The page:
Planning Commission Reflects Public's Disagreement : Ventura Growth Issue Divisive at Top Level

Times Staff Writer

The continuing debate over the city of Ventura's future reached the Planning Commission this week, splitting members over the same issues of growth and development that have divided the community at large.

The proposed Comprehensive Plan, a document nearly three years in the making, was discussed for four hours Tuesday night without producing any consensus over just how big Ventura should be 20 years from now.

The seven-member commission is faced with four possible scenarios that envision the city adding from between 2,000 to 56,000 residents by the year 2010. Debate has focused on two less extreme alternatives, which predict the city's growing from about 92,000 to either 102,000 or 122,000 residents.

Even so, the six commissioners in attendance found themselves split over those numbers, with some wanting to increase the population to stimulate economic activity and others warning that such increases could have disastrous consequences for the quality of life.

Commissioner Gary Nasalroad, hoping to strike a balance, suggested that the board plan for a population of 122,000 because the community would probably grow that large whether anyone liked it or not.

"We may be looking at a larger population than maybe you even want," he told the other commissioners. "But it's a good thing to plan toward. . . . There's a certain inevitability to growth."

Commissioner Clark Owens agreed. "If we're too restrictive, we're going to weaken our economic base," he said. "We would wind up doing ourselves and our community a disservice."

But Commissioner Todd Collart argued that such an increase in population could spell trouble for the city's water supply, air quality and traffic.

"My view of it is that 122,000 is not a healthy number," he said. "I think we're better off going to a lower number that we know we can live with."

An informal vote ended in a 3-3 tie, with Chairman Gary Pihlaja absent. After more discussion, Commissioner Marilynn Viles, who had opposed the 122,000 figure, reversed her vote.

"I'm going to vote for it on the reasoning that I can change my mind at the end," she said, "so we can get on with this."

The Planning Commission is meeting again tonight at 7 to continue reviewing the document. The City Council is expected to study it later this summer.

The meetings are among the final chapters of a lengthy process begun in July, 1986, when a committee of 14 citizens was appointed by the council to revise the existing Comprehensive Plan, a blueprint for growth that was last adopted in 1976.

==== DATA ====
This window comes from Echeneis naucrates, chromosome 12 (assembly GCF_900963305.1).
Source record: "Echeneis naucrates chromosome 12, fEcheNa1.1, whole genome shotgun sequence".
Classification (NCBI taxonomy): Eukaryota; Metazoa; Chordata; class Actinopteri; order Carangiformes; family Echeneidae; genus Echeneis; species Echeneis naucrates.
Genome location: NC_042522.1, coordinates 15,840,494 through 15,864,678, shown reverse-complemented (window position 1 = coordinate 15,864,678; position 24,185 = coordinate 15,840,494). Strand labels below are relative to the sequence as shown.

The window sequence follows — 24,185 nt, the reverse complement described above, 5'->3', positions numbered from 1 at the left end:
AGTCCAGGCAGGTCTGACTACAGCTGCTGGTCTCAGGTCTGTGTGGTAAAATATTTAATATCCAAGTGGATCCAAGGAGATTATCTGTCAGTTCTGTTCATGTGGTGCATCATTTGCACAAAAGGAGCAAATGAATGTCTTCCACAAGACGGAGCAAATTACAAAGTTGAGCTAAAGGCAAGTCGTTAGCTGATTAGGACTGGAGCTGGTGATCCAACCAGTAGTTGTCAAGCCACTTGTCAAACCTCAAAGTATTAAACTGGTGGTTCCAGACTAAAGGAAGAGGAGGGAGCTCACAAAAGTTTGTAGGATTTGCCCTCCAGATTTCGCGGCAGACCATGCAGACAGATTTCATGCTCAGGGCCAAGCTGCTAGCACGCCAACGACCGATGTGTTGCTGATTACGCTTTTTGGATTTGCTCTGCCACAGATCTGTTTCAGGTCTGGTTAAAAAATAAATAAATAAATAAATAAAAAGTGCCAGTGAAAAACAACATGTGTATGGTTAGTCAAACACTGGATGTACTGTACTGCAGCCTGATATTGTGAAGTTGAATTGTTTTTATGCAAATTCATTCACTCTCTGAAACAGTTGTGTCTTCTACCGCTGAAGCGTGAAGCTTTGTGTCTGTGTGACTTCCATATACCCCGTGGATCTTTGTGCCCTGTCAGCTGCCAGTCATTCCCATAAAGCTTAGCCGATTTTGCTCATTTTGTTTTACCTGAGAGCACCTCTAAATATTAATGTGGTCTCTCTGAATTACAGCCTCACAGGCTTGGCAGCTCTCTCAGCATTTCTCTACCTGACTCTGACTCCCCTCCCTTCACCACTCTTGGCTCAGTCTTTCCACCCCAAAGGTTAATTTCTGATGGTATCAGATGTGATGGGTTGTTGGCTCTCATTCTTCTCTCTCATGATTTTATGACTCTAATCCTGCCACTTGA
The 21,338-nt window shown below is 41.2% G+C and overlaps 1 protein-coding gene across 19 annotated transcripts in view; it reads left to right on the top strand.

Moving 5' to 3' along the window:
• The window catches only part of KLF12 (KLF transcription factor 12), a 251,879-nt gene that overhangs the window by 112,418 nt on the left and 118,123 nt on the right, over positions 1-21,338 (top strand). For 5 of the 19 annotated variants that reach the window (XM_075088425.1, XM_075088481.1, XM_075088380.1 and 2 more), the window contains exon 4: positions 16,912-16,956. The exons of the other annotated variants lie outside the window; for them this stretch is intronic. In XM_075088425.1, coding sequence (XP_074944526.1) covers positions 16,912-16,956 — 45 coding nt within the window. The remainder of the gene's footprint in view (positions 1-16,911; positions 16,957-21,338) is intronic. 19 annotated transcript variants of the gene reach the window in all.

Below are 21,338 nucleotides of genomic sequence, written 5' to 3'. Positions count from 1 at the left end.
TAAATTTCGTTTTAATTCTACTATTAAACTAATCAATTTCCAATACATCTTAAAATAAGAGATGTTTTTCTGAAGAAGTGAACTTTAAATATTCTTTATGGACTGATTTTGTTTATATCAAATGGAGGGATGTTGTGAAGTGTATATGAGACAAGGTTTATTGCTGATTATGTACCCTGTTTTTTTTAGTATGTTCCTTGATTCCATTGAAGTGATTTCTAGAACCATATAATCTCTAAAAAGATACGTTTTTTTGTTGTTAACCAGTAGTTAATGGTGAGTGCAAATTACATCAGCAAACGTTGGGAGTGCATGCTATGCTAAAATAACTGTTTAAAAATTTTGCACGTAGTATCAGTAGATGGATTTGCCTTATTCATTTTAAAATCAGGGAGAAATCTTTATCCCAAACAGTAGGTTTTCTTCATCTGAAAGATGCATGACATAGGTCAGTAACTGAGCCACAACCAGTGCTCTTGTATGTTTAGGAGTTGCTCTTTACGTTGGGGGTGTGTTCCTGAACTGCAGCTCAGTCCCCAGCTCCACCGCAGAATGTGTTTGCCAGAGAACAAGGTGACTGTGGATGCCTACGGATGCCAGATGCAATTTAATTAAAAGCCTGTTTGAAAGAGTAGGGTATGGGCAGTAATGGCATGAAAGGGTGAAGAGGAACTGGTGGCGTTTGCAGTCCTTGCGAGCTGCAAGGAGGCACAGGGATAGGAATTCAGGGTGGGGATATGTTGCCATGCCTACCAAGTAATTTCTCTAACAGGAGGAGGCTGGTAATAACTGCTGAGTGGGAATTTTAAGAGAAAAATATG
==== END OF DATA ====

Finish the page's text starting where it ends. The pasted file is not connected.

After meeting 40 to 50 times over 16 months, the committee recommended in October, 1987, that the city be allowed to grow to 122,000 by 2010--a rate just a bit below the current pace of development.

An environmental impact report completed earlier this year by Ventura-based McClelland Engineers, however, favored a 102,000-resident alternative as providing for more "logical and planned growth . . . and to conserve the city's remaining natural resources."

Public hearings April 18 and April 26 reflected the sharp division in the community over the growth scenarios.

More conservative guidelines seemed to be favored by environmentalists, longtime residents and anyone else who came to Ventura to escape the congestion of the San Fernando Valley or Orange County.

Skyrocketing Prices

Fewer restrictions on growth were advocated by developers, business interests and anyone else hoping that increased construction might help curb the city's skyrocketing housing prices.

If, as city officials predict, the plan ultimately calls for between 102,000 and 122,000 residents by 2010, it will still keep growth in Ventura at a rate about half that of the county.

Over the last five years, Ventura has grown an average of 1.6% annually, or about 1,400 people a year. In the same time, Ventura County has grown an average of 2.5% annually, or about 15,380 people a year.

Under a scenario of 122,000 people, the city could increase by only 1,000 people a year. If the number is lowered to 102,000, the increase would be cut to 500 people a year.

Last year, 1,431 births and 711 deaths were recorded in Ventura, for a net increase of 720 people.

City planners say they do not consider birth and death rates when making population estimates because they cannot predict how many of those new residents will remain in Ventura.

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